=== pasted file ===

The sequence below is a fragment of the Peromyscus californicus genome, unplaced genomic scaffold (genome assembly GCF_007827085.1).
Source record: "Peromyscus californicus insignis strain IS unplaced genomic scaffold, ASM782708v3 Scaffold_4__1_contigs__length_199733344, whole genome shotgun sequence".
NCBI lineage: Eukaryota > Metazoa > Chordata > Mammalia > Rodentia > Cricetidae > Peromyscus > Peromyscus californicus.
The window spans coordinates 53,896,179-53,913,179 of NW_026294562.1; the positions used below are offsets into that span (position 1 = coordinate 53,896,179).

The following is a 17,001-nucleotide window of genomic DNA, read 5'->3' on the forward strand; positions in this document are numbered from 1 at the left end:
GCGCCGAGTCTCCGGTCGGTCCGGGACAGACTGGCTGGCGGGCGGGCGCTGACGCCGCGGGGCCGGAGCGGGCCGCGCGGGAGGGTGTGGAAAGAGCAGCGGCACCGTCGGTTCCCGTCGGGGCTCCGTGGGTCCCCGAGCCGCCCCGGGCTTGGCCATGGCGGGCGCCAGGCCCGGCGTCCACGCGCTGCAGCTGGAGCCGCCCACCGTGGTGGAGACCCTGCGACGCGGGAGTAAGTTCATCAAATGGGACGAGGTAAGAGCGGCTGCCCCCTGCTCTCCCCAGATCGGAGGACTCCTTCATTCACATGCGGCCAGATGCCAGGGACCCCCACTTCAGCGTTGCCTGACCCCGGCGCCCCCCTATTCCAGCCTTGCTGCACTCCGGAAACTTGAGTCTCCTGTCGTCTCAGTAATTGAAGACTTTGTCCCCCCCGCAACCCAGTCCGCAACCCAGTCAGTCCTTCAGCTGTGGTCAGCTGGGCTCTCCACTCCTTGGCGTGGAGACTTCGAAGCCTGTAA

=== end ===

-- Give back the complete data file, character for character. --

The sequence below is a fragment of the Peromyscus californicus genome, unplaced genomic scaffold (genome assembly GCF_007827085.1).
Source record: "Peromyscus californicus insignis strain IS unplaced genomic scaffold, ASM782708v3 Scaffold_4__1_contigs__length_199733344, whole genome shotgun sequence".
NCBI lineage: Eukaryota > Metazoa > Chordata > Mammalia > Rodentia > Cricetidae > Peromyscus > Peromyscus californicus.
The window spans coordinates 53,896,179-53,913,179 of NW_026294562.1; the positions used below are offsets into that span (position 1 = coordinate 53,896,179).

The following is a 17,001-nucleotide window of genomic DNA, read 5'->3' on the forward strand; positions in this document are numbered from 1 at the left end:
GCGCCGAGTCTCCGGTCGGTCCGGGACAGACTGGCTGGCGGGCGGGCGCTGACGCCGCGGGGCCGGAGCGGGCCGCGCGGGAGGGTGTGGAAAGAGCAGCGGCACCGTCGGTTCCCGTCGGGGCTCCGTGGGTCCCCGAGCCGCCCCGGGCTTGGCCATGGCGGGCGCCAGGCCCGGCGTCCACGCGCTGCAGCTGGAGCCGCCCACCGTGGTGGAGACCCTGCGACGCGGGAGTAAGTTCATCAAATGGGACGAGGTAAGAGCGGCTGCCCCCTGCTCTCCCCAGATCGGAGGACTCCTTCATTCACATGCGGCCAGATGCCAGGGACCCCCACTTCAGCGTTGCCTGACCCCGGCGCCCCCCTATTCCAGCCTTGCTGCACTCCGGAAACTTGAGTCTCCTGTCGTCTCAGTAATTGAAGACTTTGTCCCCCCCGCAACCCAGTCCGCAACCCAGTCAGTCCTTCAGCTGTGGTCAGCTGGGCTCTCCACTCCTTGGCGTGGAGACTTCGAAGCCTGTAA